Fit and feeling good: promoting good welfare on British dairy farms

Dairy producers gathered for a RABDF farm walk near Reading to find out about the role of welfare in a successful dairy farming business. Gemma Mackenzie reports

Health and welfare go hand in hand

Good welfare plays an important role in the success of a dairy enterprise – that was the message delivered to dairy producers at a RABDF farm walk hosted by Derrick Davies, Home Farm, Sulhamstead, Reading.

And good cow health and welfare are synonymous with each other, with good welfare being defined as a cow that is “fit and feeling good”, said leading vet Nick Bell from the Royal Veterinary College.

“The health status of the British dairy herd is something we need to keep under constant review. And if we can measure welfare performance through welfare outcomes, it perhaps does not matter how we arrive at it so long as these measures are robust,” he added.

He said getting welfare right was a “win win for everyone” because cows kept on a high welfare system would produce lots of milk, and on some farms in the past, welfare has actually been a ceiling on production.

This is certainly the case on Home Farm, where high welfare is essential to the business’ success.

Mr Davies said: “We have seen a big improvement by having high standards of welfare. It has an effect on everything; the animals are a lot healthier and the staff work better and are generally happier in what they do.”

Healthy feet mean happy cows

And it is mobility scoring, through DairyCo’s Healthy Feet Programme, on the 300 Holstein Friesian cow unit at Home Farm which has really paid off, resulting in increased milk yields, better cow health, increased feed intakes and happier staff.

“Locomotion scoring has certainly opened my eyes; lameness has an effect on everything, but if you sort out the cows feet they will produce more milk for you,” said Mr Davies.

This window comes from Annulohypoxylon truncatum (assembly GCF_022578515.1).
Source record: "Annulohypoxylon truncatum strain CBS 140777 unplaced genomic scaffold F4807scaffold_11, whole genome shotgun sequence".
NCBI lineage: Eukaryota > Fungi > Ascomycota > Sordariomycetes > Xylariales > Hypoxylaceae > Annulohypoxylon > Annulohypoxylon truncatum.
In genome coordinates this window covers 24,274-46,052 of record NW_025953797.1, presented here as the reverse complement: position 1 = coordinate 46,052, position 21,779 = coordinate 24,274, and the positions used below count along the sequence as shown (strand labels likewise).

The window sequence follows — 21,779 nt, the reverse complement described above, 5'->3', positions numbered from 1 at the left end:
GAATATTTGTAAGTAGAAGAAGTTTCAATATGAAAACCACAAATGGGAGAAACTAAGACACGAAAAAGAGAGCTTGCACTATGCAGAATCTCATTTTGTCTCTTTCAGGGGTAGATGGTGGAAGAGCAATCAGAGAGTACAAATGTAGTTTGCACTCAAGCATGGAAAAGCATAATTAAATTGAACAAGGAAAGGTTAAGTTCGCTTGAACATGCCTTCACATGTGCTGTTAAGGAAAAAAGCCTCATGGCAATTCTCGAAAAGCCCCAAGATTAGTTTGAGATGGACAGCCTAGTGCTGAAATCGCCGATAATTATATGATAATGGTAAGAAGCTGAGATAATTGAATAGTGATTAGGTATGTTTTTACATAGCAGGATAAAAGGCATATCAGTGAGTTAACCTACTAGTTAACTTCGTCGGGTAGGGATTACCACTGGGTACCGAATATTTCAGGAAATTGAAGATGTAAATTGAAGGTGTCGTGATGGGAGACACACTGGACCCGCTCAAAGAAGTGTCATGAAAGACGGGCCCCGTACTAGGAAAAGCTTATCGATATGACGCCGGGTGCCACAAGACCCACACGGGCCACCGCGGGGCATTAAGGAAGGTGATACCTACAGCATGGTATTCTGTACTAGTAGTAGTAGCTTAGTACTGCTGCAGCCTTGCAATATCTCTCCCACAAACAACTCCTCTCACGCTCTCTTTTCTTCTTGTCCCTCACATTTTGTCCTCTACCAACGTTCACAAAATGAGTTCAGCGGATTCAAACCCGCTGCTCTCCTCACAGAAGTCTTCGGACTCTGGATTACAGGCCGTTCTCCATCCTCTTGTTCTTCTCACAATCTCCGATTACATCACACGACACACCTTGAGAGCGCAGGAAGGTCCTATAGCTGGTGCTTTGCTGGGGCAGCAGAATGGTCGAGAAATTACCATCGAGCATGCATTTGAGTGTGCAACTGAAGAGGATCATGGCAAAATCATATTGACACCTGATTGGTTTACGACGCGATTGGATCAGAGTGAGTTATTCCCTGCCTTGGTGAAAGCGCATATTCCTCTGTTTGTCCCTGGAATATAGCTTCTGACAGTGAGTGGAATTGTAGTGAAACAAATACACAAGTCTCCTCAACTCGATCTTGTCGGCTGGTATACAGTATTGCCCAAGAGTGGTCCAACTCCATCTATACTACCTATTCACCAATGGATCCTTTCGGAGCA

In fact, this welfare outcome is an iceberg indicator on dairy units, and very often welfare problems are highlighted in mobility scoring, said Dr Bell.

“It really does reflect on a whole range of things that might be going on on farm. And if you are maintaining a really good mobility score, it’s probably a sign that you are getting all these things right on farm.”

To measure cow mobility, Dr Bell recommended carrying out an examination of each cow as it enters the milking parlour. Thereafter, producers must also look at the cows’ behaviour in the shed as well as cow flow and whether or not the animals are evenly dispersed.

A healthy rumen is essential

Good welfare and milk production are reliant on the cows having a healthy rumen, said consultant Peter Kelly from Kelly Farm Consulting.

“The healthy rumen and the happy cow also go hand in hand, so feed intake and the quality of the feed you are putting into the cows is important.”

And quality of feed is what drives feed intake, alongside mobility, because the cow has got to be mobile enough to get to the feed when she wants it, he added.

He recommended the following steps to achieving a healthy rumen:

• Cows should be feeding every couple of hours

• Cows must be able to reach their feed, so regularly push the feed up to them

• Ensure adequate feeding space – rub-marks on a cow’s neck indicates inadequate feeding space

• Milk cows in batches to ensure they are milked and back to feeding within one hour

• Avoid grouping cows into batches of high, medium and low yielders – keep moving cows between groups to an absolute minimum

“If you can leave the cows on one diet all the way through lactation, you can achieve much better yields; these cows have their social groups and if you are making them mix, that can have a big impact on performance,” he added.

At Home Farm there are only two groups of milking cows: the main herd and a group of low yielders getting ready for drying off. The calving index currently lies at between 402 and 406 days.

Mr Davies said: “If the cows are producing a lot of milk, I’m not going to chase them to dry them off; there is a healthy milk price at the moment and it’s the later part of the lactation where they make their money.”

RABDF Youngstock Farm Walks

Following on from the success of Farmers Weekly’s Youngstock: Stop the Loss campaign, the National Youngstock Association has teamed up with the RABDF to host a series of farm walks on beef and dairy youngstock rearing. The next walks will take place on 3 May in Derbyshire and 16 May in Lockerbie. For more information and to register, visit the RABDF website at

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